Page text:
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Risk of Recurrent Venous Thromboembolism (video)

VTE

Cumulative risk of recurrent venous thromboembolism by incident venous thromboembolism type at 6-month (A) and 10-year (B) follow-up. VTE = venous thromboembolism.

In this study, we aimed to estimate recurrence risk after incident venous thromboembolism, stratified according to unprovoked, provoked, and cancer-related venous thromboembolism in a prospective cohort of inpatients and outpatients receiving routine care.

Methods

We linked nationwide Danish health registries to identify all patients with incident venous thromboembolism from January 2000 through December 2015. Rates of recurrence were calculated and Cox regression was used to compute hazard ratios (HRs) with 95% confidence intervals (CIs) by incident venous thromboembolism type after adjusting for coexisting risk factors.

Results

The study included 73,993 patients with incident venous thromboembolism (54.1% females; mean age, 62.3 years). At 6-month follow-up, rates per 100 person-years were 6.80, 6.92, and 9.06 for provoked, unprovoked, and cancer-related venous thromboembolism, respectively. At 10-year follow-up, corresponding rates were 2.22, 2.84, and 3.70, respectively. Additionally, at 6-month follow-up, hazard rates of recurrence were comparable for patients with unprovoked venous thromboembolism 1.01 (95% CI, 0.92-1.11) and provoked. At 10-year follow-up, unprovoked venous thromboembolism (HR, 1.17; 95% CI, 1.12-1.23) and cancer-related venous thromboembolism (HR, 1.21; 95% CI, 1.12-1.32) were associated with higher risk of recurrence compared with that found in provoked venous thromboembolism.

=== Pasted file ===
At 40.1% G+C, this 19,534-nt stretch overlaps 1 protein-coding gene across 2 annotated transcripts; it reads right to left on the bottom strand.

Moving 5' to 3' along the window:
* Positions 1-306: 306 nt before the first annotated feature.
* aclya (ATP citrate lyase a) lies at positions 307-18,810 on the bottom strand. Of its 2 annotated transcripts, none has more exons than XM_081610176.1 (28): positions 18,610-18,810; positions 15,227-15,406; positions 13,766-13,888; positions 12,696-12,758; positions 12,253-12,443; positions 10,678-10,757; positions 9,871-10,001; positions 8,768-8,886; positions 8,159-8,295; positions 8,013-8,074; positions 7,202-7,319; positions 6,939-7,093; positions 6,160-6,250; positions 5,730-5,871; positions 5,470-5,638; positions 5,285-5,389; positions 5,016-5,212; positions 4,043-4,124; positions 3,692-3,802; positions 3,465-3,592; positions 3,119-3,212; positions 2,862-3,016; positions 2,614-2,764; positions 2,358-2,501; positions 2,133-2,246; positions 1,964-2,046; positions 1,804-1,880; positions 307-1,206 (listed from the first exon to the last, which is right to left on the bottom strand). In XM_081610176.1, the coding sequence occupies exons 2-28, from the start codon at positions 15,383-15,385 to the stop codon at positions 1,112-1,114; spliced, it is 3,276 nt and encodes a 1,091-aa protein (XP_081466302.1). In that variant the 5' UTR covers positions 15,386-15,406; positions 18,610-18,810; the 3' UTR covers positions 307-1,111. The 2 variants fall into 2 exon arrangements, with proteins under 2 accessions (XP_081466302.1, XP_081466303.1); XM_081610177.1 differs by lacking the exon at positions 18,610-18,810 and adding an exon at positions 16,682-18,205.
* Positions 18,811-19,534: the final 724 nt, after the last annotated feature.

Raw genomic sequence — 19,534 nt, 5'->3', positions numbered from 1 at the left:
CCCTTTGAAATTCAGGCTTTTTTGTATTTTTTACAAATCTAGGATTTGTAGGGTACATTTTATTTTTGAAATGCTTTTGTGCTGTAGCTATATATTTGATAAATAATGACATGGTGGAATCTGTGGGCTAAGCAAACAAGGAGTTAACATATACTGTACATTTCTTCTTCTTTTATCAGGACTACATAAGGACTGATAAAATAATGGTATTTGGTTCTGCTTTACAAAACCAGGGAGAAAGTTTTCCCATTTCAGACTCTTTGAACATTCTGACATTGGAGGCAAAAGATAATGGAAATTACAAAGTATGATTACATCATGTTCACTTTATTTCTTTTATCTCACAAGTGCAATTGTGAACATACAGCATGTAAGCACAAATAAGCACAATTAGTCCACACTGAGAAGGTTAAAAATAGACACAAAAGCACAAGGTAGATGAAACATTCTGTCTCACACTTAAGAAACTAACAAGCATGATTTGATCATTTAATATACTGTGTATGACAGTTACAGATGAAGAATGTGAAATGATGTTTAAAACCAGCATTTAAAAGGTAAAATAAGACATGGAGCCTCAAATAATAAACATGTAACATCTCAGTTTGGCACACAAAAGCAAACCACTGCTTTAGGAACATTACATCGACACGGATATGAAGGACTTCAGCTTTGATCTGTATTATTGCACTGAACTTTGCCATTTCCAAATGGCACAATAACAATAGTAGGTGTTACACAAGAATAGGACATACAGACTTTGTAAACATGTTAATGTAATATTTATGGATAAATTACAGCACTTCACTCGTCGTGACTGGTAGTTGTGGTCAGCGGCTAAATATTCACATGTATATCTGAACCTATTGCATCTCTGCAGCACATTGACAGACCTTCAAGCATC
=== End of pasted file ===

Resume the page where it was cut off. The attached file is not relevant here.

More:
Conclusions

In this nationwide cohort, patients with cancer-related venous thromboembolism had the highest risk of recurrence. At 6-month follow-up, there were similar risks of recurrence for patients with unprovoked and provoked venous thromboembolism. At 10-year follow-up, recurrence risks were similar for patients with unprovoked venous thromboembolism and patients with cancer-related venous thromboembolism. High recurrence risks in all categories indicate that further research is needed to optimize duration of extended anticoagulation for these patients.

You can read “Risk of Recurrent Venous Thromboembolism: A Danish Nationwide Cohort Study” by Albertsen et al in the April 2018 issue of The American Journal of Medicine at amjmed.com.

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